People of ACM European Chapters - Marc-Oliver Pahl
March 20, 2018
Can you briefly describe your own line of research and how you became interested in this area?
My core research domains include the Internet of Things (IoT) and digitally-supported teaching.
The IoT implements pervasive computing, which in turn, means that computing becomes part of everything. It has been 25 years since Mark Weiser presented his vision of ubiquitous computing. After the age of mainframes and the age of personal computers, with the increased ability to program physical environments, the third computing revolution is arriving. I am working at the heart of this development, namely on system support for enabling the programming of all aspects of our technology-enriched environments to overcome today’s isolated functionality silos. In particular, my research includes new service discovery and coupling techniques; the semantic modeling of relevant data to enable automated reasoning; autonomous behavior to reduce the complexity of the IoT; and providing suitable security for protecting user safety and privacy.
At the same time, I am constantly experimenting with new digitally-supported teaching methodologies. I am designing a new kind of massive open online course (MOOC) on edX, called “iLabX—the Virtual Internet Laboratory”. My oldest and biggest teaching “playground” is the German computer networking lab courses “iLab—Build Your Own Internet” and “iLab—You Set the Focus”. Since 2003, I have taught computer networks and distributed systems to more than 1,800 students.
In your area of research, what recent advance/emerging subfield will yield important advances in the years ahead?
I expect the research domain I am working in—namely new tools and methods for developing software for complex distributed heterogeneous systems—to yield important advances in the years ahead. An advantage of software over hardware is that it can easily be changed. Being able to program the physical surroundings will enable much quicker changes. What seems like science fiction today could become reality sooner than we expect—for example, having a holodeck that transforms at our fingertips.
I also expect strong advances in digital instruction. What started with MOOCs will yield even more potential. Digital teaching makes scientific knowledge not only broadly accessible, but a common good that will enable strong technical and societal advances, especially outside the classical frames such as universities. Both the IoT and digital learning are key technologies of digital transformation. Our society is changing and nobody can avoid participating.
I also have the pleasure to lead the activities of our 50 years German Chapter of the ACM celebration this year under the motto, "being human with algorithms”. We are looking forward to fostering important discussions about the effects of digital transformation on society.
Will you tell us a little about the ACM Student Chapter at the Technical University of Munich?
The student chapter is relatively new. It was founded by a group of students at Technical University of Munich in 2016. The chapter organized several very successful tech meetups and hackathons. The meetup group has more than 1,000 members, and planning for the 50 years German Chapter of the ACM event series has begun.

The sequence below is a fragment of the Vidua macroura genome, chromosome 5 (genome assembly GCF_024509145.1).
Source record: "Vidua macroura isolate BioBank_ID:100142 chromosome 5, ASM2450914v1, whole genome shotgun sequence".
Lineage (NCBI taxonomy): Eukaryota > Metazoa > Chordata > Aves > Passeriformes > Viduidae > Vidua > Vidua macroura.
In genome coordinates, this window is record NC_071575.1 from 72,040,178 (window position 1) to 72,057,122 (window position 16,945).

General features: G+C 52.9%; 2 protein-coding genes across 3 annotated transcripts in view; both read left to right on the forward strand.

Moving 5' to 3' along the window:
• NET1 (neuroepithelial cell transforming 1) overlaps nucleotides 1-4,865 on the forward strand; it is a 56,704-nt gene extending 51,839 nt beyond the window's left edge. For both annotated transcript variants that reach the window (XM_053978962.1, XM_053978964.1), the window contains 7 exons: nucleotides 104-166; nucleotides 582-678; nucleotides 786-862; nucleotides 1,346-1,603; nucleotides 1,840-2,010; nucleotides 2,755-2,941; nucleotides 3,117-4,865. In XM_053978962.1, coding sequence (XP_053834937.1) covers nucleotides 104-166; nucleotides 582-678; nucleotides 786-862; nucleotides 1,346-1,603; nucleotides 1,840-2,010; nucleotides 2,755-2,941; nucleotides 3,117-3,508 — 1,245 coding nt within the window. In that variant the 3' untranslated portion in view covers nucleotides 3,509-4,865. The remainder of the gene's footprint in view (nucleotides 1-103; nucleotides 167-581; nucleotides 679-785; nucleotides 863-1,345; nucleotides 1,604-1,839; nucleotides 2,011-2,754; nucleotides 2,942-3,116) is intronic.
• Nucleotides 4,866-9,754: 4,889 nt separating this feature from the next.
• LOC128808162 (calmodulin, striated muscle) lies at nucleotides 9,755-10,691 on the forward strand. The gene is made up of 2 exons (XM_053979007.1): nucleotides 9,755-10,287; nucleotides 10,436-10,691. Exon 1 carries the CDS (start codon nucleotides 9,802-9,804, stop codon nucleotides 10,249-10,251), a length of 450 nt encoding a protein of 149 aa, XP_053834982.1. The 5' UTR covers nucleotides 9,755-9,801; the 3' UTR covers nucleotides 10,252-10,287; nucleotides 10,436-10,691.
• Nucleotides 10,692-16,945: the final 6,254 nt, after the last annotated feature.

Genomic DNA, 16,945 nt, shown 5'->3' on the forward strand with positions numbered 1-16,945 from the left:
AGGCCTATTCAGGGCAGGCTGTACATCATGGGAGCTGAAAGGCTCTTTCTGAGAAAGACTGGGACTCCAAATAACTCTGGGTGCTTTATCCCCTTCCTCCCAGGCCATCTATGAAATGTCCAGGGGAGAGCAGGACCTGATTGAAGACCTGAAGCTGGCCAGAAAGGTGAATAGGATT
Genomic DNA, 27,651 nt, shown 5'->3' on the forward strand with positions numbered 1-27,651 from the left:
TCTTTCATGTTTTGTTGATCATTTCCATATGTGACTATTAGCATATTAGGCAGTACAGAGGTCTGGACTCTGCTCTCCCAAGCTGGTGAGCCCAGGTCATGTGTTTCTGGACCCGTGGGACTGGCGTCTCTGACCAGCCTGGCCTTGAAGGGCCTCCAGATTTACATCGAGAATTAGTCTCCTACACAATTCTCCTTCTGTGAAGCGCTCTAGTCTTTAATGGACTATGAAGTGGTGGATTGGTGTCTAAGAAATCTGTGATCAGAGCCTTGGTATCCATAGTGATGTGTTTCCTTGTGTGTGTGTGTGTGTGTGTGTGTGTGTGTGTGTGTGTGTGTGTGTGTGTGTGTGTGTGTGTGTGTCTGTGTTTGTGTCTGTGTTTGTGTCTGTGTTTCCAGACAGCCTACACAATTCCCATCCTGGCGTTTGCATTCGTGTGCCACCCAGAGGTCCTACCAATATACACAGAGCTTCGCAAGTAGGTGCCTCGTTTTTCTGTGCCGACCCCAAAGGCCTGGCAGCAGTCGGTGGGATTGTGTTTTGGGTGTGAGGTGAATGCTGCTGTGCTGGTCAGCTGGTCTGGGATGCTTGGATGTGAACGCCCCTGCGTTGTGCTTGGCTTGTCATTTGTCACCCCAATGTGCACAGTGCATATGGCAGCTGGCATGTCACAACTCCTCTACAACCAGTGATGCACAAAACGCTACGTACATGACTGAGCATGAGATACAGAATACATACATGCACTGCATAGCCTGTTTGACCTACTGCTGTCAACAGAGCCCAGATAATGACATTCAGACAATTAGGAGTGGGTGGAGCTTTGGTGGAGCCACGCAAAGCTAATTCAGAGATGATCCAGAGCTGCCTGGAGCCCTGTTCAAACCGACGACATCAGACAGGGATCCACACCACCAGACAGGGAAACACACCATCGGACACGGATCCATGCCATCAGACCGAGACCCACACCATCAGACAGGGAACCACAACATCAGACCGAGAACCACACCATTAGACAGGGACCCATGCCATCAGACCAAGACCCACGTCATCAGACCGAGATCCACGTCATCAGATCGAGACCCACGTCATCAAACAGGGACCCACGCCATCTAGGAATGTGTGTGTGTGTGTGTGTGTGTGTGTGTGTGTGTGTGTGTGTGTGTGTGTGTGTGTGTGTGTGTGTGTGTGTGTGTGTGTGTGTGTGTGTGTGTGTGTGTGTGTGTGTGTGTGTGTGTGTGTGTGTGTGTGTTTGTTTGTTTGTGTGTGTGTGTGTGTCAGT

As is probably typical for all student chapters, we face constant turnover in our active members. All 30 current members come from the three Munich-based universities as well as the Universities of Applied Sciences. Sabrina Friedl, Raphael Hoheisel, and I have started to reorganize the chapter by channeling our diverse activities more, and by initiating new community activities. We are always looking for new people. So we encourage people to get in touch, via our website, and our Facebook, YouTube, Meetup and github channels.
What advice would you offer a younger student/colleague just starting out in the field?
A challenge in IoT is that it covers many research areas. Mastering it requires deeper understanding of diverse areas. Therefore, identify a finite spot and focus on it before moving ahead.
My general advice is to be curious and follow your interests with passion. Advance in the directions you are most interested in. Communicate and collaborate often with others. It will help you to clear your mind, and bring inspiration.
(Photo credit: TUM/Heddergott)
Marc-Oliver Pahl is a senior researcher and lecturer and leads the IoT Smart Space Orchestration team at the Chair of Network Architectures and Services at Technical University of Munich. His research interests include autonomous management of distributed systems, name-based management via P2P systems, edge-based IoT management, data analytics support (e.g., via machine learning or blockchain), use-case implementations and testbeds. He works on context data management, semantic modeling, and service management with a focus on interoperability, portability, usability, and security.
Pahl is also focusing on developing new teaching methodologies, e-learning, and learning analytics. For his teaching-related activities he received the Ernst Otto Fischer Award in 2013. He is a member of ACM and its German Chapter, and Faculty Sponsor of the ACM Student Chapter Munich. He currently leads the organizing committee of the 50 Years Celebration of the German Chapter of the ACM, and runs the IFIP/IEEE DOMINOS workshop at NOMS 2018.